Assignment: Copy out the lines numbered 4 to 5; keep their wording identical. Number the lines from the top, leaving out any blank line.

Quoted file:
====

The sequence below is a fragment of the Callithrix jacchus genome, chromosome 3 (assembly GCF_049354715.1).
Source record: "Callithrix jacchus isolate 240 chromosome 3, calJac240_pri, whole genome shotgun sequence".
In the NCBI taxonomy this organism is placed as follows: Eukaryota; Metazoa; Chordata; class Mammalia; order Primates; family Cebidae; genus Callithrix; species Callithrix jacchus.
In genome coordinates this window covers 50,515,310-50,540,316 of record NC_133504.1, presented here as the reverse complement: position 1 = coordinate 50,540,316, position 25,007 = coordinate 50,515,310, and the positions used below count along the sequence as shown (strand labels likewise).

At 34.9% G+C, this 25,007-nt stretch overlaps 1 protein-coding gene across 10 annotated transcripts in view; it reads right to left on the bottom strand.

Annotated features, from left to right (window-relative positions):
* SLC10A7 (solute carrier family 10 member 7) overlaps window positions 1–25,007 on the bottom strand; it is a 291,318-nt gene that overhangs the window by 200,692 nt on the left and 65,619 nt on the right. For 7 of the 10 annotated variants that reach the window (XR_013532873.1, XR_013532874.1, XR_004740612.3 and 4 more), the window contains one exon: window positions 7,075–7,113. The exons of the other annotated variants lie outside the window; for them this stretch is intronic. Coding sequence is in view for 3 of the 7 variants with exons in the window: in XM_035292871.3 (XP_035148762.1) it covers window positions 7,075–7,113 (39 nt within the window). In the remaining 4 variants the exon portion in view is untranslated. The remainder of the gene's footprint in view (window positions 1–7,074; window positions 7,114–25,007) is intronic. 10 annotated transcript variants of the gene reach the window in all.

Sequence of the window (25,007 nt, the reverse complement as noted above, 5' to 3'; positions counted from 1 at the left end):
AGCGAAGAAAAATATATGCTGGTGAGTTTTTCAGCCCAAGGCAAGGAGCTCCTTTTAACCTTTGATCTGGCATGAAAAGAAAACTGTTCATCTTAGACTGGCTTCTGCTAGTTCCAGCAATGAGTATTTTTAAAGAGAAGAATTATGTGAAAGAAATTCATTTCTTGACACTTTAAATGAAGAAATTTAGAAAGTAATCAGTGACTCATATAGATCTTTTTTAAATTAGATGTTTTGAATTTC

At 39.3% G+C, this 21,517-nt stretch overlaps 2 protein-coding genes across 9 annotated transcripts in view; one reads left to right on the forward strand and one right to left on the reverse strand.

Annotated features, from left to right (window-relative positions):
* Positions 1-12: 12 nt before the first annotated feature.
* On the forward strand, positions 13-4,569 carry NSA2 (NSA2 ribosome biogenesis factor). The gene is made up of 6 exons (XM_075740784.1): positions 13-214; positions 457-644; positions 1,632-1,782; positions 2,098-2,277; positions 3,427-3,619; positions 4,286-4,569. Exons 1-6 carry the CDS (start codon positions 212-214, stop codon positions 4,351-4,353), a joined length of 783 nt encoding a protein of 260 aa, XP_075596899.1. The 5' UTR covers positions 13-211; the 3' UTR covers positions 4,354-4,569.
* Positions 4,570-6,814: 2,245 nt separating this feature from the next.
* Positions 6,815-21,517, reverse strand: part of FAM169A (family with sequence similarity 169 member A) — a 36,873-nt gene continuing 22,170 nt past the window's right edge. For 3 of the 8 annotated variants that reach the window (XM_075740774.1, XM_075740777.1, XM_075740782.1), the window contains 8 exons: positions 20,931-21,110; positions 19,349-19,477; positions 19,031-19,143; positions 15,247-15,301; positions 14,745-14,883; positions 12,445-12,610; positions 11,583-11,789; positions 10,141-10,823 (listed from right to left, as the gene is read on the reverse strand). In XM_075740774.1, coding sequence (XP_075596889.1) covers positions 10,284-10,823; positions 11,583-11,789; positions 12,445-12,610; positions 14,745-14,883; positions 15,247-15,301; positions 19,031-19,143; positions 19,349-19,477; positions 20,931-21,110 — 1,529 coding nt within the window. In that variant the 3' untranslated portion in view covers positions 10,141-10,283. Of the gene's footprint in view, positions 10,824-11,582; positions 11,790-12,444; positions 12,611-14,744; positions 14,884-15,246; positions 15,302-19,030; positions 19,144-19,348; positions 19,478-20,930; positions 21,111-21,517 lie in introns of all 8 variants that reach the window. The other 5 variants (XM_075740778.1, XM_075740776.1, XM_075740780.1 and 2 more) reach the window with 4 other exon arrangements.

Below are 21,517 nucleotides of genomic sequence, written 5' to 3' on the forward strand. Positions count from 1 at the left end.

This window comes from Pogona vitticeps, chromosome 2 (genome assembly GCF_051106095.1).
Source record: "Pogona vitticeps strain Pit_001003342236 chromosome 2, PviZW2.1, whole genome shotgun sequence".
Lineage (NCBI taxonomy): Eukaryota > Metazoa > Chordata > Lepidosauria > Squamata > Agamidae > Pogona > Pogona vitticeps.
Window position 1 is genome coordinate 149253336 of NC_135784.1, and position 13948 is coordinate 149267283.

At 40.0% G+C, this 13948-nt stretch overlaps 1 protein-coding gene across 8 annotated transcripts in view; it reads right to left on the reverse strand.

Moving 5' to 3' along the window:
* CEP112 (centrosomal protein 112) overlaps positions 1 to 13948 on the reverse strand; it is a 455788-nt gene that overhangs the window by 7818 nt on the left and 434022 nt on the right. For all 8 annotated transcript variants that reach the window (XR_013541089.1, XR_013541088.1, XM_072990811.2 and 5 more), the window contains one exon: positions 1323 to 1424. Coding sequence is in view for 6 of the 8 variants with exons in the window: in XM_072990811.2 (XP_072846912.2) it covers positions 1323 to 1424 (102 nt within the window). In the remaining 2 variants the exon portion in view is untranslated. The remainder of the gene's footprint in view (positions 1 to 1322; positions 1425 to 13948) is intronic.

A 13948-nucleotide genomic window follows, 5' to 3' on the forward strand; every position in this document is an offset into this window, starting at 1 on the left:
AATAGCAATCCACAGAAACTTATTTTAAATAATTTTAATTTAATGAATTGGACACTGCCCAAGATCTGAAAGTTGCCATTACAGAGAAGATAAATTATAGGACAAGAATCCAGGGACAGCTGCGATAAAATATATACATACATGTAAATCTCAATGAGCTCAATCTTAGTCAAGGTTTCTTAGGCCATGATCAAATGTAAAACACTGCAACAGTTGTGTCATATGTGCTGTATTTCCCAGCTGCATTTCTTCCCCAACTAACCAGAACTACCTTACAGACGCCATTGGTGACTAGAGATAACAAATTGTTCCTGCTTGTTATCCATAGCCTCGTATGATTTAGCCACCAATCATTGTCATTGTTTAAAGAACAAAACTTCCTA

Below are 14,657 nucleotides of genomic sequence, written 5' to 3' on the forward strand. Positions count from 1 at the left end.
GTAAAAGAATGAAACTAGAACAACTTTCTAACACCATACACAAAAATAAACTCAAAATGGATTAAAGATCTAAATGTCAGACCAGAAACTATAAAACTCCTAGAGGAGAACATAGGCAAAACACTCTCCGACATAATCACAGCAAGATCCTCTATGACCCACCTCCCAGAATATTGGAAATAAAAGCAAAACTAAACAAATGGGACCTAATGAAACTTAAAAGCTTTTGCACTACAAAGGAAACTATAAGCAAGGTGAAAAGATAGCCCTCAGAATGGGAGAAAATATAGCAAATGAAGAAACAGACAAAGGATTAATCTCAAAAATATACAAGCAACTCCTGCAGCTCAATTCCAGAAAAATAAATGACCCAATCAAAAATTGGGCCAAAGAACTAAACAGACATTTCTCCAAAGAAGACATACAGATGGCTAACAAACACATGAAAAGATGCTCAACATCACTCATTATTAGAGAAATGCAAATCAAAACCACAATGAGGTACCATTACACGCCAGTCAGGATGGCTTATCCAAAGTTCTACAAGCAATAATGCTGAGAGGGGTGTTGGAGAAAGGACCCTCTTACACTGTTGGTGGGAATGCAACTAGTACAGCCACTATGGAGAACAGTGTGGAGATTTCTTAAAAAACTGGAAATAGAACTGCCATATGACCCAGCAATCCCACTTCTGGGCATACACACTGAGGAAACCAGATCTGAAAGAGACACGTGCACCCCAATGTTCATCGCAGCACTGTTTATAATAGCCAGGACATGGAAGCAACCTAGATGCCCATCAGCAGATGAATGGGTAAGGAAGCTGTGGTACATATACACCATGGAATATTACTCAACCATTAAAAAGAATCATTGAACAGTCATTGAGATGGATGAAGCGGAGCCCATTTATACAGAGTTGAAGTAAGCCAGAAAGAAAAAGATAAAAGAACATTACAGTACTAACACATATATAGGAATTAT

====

In genome coordinates this window covers 50,515,310-50,540,316 of record NC_133504.1, presented here as the reverse complement: position 1 = coordinate 50,540,316, position 25,007 = coordinate 50,515,310, and the positions used below count along the sequence as shown (strand labels likewise).

At 34.9% G+C, this 25,007-nt stretch overlaps 1 protein-coding gene across 10 annotated transcripts in view; it reads right to left on the bottom strand.